1602 – The True Chronicle Historie of the Whole Life and Death of Thomas Lord Cromwell As it has Sundry Times publikely acted by the Right Honourable the Lord Chamberlaine his servants. Written by W.S..(A play also attributed to William Shakespeare and reprinted in the 3rd Folio of Shakespeare’s works)

1607 – To the Faithful Christians – A religious pamphlet/diagram, dense with biblical references signed, “Christes unworthy minister, that desireth your edification. W.S.”

1607 – The Puritaine or the Widow of Watling- Streete Acted by the Children of Paules, written by W.S..(A play also attributed to William Shakespeare and reprinted in the 3rd Folio of Shakespeare’s works)

1612 – A Funerall Elergye in memory of the late virtuous Maister William Peter of Whipton neere Excester – thought also to have been written by Shakespeare at some time.

1634 – Bought Wit is Best, or Tom Long’s Journey to London to Buy Wit, the Prefatory Epistle is signed by W.S..

Of the earliest of the works above, in signing W.S. Veritatis on A Newe Balade or Song, W.S. provides us with a surname that is a play on Oxford’s family name, Vere. In the Complaint he furnishes us with particulars of his personal life and situation in 1581 that match the Earl’s. He also forces us to consider that he may have been an editor of others’ works. Oxfordian scholar, Nina Green, argues convincingly that The Widow of Watling Streete, was written much earlier than 1607, in the 1570s. (2) She offers, “a matrix of topical references in the play” to argue that it may have been written by Oxford.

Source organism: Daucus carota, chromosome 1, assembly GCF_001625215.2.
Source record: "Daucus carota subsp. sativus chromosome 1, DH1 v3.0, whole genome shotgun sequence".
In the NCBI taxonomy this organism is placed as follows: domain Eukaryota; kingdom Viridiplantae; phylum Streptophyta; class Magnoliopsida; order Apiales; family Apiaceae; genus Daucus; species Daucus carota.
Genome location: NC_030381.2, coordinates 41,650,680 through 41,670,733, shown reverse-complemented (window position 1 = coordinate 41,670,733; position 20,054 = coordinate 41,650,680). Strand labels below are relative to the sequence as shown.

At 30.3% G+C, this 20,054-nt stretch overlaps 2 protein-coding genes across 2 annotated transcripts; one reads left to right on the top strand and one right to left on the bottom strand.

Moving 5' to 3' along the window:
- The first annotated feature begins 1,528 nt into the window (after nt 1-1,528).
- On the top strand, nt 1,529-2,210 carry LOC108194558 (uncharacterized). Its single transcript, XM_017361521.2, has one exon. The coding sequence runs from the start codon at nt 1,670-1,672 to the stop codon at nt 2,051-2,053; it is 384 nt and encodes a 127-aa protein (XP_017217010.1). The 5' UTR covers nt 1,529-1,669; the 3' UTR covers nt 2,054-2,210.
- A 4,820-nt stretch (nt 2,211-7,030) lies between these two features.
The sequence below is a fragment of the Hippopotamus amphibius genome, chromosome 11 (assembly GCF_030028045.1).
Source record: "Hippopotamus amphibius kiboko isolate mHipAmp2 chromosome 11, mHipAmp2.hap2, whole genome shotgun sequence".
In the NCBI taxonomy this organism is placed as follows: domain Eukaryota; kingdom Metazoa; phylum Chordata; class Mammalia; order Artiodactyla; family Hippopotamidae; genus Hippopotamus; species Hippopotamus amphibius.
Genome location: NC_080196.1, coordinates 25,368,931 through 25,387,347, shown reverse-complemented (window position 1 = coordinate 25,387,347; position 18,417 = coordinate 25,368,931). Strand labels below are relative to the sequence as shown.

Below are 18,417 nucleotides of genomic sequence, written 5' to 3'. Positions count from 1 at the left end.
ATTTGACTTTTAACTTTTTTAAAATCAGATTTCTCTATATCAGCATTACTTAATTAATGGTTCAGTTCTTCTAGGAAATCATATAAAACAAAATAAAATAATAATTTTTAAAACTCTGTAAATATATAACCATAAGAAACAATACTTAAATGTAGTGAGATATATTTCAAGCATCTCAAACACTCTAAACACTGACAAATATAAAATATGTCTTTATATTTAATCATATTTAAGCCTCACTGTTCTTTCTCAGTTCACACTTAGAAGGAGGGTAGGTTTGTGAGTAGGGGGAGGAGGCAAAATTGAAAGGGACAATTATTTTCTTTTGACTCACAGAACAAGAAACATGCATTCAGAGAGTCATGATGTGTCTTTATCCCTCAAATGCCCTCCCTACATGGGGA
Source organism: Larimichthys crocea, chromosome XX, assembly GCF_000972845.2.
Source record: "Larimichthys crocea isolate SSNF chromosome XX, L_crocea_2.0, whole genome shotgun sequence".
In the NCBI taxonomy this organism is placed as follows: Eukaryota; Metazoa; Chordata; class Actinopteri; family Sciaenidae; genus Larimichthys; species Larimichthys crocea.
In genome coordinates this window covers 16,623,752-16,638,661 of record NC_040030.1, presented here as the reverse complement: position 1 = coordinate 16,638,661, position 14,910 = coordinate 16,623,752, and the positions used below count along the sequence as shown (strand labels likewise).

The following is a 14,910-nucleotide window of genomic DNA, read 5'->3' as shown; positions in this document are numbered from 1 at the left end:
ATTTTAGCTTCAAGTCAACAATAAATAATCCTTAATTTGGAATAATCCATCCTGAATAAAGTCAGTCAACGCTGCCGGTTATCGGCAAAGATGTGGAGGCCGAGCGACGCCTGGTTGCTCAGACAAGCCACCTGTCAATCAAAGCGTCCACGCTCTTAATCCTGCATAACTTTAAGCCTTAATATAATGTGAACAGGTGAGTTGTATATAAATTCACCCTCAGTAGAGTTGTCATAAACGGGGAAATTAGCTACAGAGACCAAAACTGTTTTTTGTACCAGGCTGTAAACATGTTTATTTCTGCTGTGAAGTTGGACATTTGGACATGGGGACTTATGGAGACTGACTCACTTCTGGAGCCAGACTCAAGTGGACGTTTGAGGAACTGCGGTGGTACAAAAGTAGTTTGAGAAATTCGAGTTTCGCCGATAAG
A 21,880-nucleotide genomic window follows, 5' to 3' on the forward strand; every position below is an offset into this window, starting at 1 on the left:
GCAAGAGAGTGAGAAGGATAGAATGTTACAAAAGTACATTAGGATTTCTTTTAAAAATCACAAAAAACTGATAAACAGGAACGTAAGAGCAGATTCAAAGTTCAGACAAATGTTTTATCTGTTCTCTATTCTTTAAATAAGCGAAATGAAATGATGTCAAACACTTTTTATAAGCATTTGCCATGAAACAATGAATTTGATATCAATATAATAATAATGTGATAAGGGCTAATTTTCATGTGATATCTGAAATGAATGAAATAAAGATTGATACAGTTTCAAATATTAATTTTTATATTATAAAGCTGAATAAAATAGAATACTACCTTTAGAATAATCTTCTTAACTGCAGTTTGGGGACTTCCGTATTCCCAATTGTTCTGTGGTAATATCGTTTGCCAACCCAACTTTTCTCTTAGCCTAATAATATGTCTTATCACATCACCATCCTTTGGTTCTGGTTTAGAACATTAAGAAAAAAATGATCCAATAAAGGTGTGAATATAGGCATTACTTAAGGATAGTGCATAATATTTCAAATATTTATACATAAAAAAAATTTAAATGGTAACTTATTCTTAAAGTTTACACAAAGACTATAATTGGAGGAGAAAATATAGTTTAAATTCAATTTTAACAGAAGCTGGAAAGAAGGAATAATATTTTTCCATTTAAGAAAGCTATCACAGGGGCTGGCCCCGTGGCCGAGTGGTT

Is this enough to require an academic investigation into the possibility that the Earl was W.S.? And if the Earl was W.S., a writer and editor and also Musario, could he also have been responsible for the finished works of Shakespeare? It is a bit of a leap – Oxford as W.S. to W.S. as Shakespeare. However, five of the seven titles signed W.S. above have been considered as the works of William Shakespeare.

Oops! I’m assuming that you’ve already heard that Shakespeare’s authorship of his plays and poems is disputable – along with his image.

(1) Quoted from the Shakespeare Oxford Fellowship: www.shakespeareoxfordfellowship.org/wp-content/uploads/Meres.pdf ·

(2) Edward de Vere Newsletter, no.4., De Vere Press, June 1989,February 2001.